Whole Milk Substitute: Out of Milk? No Problem!

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Ever found yourself in the middle of a baking marathon only to discover you’re out of whole milk? Or perhaps you’re looking for a healthier, plant-based alternative to your regular cup of milk? Either way, the good news is that there are plenty of whole milk substitutes available. Whether you’re making a creamy soup or a batch of baked goods, we’ve got you covered. So, let’s dive in and explore some options you can find in your local grocery store or even in your pantry.

pitcher of milk

Soy Milk: A Plant-Based Option

Soy milk is a great replace whole milk in most recipes. It has a similar consistency to cow’s milk and is packed with protein. It’s also a good alternative for those with lactose intolerance. Use an equal amount of soy milk in place of whole milk, but keep in mind that it might add a slightly nutty flavor to your end result.

Soy milk in a glass and soybeans on a table.

Almond Milk: A Nutty Alternative

Almond milk, another plant-based option, is lower in calories and fat than cow’s milk. However it does have a distinct, nutty flavor. Almond milk works well in both sweet dishes and savory dishes, and you can use it in equal parts to replace whole milk. Just be mindful that its water content is higher, so it might thin out thicker recipes like creamy soups.

Bowl of almonds and a glass of fresh almond milk.

Oat Milk: A Creamy Option

Oat milk mimics milk’s creamy texture. It’s thicker than many other plant-based milks and has a mild, slightly sweet flavor. It’s great in baking recipes and can be used in equal parts. Plus, it’s a good source of vitamin D and fatty acids.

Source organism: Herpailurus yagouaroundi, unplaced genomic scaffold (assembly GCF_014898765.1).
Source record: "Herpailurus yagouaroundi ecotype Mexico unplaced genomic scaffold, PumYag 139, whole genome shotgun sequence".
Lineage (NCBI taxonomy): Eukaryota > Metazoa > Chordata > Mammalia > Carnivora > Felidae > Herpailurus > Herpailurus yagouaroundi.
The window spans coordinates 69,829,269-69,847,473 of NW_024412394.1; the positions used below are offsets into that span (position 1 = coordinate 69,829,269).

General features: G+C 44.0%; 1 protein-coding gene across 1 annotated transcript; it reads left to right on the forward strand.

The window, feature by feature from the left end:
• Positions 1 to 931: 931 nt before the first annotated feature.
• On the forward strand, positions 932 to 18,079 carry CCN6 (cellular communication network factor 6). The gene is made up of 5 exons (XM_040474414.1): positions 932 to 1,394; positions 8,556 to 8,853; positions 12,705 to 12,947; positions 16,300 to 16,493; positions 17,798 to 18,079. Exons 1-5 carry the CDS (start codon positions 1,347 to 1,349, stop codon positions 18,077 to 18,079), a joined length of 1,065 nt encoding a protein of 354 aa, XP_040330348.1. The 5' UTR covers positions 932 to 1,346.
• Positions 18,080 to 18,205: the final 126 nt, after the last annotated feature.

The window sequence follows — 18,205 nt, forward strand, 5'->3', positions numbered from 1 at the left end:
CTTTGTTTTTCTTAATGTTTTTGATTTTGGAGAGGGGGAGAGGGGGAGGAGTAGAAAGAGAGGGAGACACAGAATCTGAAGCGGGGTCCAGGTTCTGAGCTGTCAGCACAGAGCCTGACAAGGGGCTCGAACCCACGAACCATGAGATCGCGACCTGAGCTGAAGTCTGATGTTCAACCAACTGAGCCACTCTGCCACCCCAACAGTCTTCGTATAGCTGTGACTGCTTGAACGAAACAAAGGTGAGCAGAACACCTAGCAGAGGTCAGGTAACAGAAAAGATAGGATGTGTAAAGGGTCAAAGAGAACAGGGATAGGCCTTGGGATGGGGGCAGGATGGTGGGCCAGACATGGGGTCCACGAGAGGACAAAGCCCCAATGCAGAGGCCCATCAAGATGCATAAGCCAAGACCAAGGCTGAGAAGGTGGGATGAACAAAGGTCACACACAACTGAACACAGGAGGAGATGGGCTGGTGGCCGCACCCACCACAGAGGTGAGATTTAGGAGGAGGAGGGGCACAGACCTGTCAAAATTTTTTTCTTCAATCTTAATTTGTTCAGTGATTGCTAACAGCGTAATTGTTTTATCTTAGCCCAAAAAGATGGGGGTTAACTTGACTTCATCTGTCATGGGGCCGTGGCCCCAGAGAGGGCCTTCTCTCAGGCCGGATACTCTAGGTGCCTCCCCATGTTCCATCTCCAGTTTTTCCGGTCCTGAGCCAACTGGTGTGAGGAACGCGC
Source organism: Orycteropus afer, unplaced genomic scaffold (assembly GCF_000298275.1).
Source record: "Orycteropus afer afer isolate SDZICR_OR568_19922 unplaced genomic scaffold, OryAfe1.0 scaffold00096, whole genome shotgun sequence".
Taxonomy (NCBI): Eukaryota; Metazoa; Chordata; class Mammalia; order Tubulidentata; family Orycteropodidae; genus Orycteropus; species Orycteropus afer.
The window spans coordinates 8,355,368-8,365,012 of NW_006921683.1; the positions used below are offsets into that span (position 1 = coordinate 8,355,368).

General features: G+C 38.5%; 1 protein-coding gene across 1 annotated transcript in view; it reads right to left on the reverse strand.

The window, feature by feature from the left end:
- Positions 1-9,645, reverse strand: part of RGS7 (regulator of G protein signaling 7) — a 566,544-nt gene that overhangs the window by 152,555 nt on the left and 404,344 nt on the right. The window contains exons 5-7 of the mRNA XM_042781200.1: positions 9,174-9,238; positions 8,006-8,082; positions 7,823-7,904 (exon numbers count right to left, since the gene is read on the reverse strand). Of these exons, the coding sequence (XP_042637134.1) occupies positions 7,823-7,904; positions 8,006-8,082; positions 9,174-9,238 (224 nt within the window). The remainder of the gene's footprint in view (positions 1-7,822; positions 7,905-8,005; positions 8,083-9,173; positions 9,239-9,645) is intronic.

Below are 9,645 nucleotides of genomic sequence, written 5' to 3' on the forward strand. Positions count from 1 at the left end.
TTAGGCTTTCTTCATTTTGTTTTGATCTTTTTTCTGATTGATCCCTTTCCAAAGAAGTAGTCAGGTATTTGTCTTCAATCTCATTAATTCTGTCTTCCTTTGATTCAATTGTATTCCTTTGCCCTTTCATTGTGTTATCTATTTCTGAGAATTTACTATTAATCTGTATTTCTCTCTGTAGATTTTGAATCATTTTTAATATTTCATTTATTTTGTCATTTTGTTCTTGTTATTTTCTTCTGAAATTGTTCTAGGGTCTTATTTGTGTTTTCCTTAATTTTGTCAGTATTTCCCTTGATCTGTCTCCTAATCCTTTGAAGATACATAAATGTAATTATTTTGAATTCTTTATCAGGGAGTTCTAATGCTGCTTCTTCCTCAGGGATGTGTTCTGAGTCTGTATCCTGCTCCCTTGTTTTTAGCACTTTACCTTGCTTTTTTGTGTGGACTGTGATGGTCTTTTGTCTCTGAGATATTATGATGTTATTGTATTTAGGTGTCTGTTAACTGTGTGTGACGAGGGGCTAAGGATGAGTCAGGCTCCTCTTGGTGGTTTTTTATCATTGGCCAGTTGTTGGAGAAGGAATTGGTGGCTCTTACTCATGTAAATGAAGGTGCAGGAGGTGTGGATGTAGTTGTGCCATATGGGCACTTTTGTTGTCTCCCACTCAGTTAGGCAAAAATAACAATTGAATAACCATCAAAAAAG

Coconut Milk: A High-Fat Substitute

coconut milk

Coconut milk, with its higher fat content, is an excellent option in recipes that require a rich, creamy consistency. Its distinct flavor works well in both sweet and savory dishes. However, its high-fat content could alter the final product’s texture, so it’s best used in small amounts. A good rule of thumb is to use 1/4 cup of water and 3/4 cup of coconut milk for each cup of whole milk.

Skim Milk and Melted Butter: A DIY Substitute

Got skim milk and butter in your fridge? You can create your own. Mix 1/2 cup of skim milk with 1/2 tablespoon of melted butter, and voila. This DIY option works best in baking recipes, as it mimics the milk fat and moisture content of whole milk.

Glass of skim milk and a bowl of butter.

Evaporated Milk: A Shelf-Stable Whole Milk Alternative

Evaporated milk is another good whole milk substitute, especially if you’re looking for a dairy product with a long shelf life. It’s thicker and richer than regular milk, thanks to a process that removes about 60% of the water content. For the best results, dilute the evaporated milk with an equal amount of water before using it in your recipe.

Yogurt: A Tangy Substitute for Whole Milk

Bowl of plain yogurt as a substitute for whole milk

Both Greek yogurt and plain yogurt (or one of our recommended yogurt substitutes) can serve as a whole milk substitute. They add a tangy flavor and creamy texture to your recipes. Because yogurt is thicker than milk, you’ll need to thin it with a little water. A good substitute is a 3/4 cup of yogurt mixed with 1/4 cup of water for every cup of milk in the recipe.

Heavy Cream and Water: The Rich Whole Milk Substitute

If you’re looking for a substitute with a similar consistency to whole milk, consider using a mix of heavy cream and water. Combining 1/2 cup of heavy cream with 1/2 cup of water will give you a whole milk substitute that’s rich in flavor and high in fat content. This is a great option for baked goods and creamy soups.

Cream pouring from a jug into a bowl of water.

Water and Butter: The Emergency Substitute

If you’re truly in a pinch and don’t have any type of milk alternative on hand, you can use water and butter. Combine 7/8 cup of water with 1/2 tablespoon of butter to replace 1 cup of whole milk. This won’t work in all recipes, as it lacks the creaminess and richness of milk, but it can save the day when you’re out of other options.

So, the next time you’re out of milk or simply want to try something new, give these whole milk substitutes a go. Whether you choose a plant-based milk, a dairy substitute, or an emergency mix of water and butter, you can keep cooking and baking to your heart’s content.

⭐️ Have a look at all of our ingredient substitution recommendations! ⭐️

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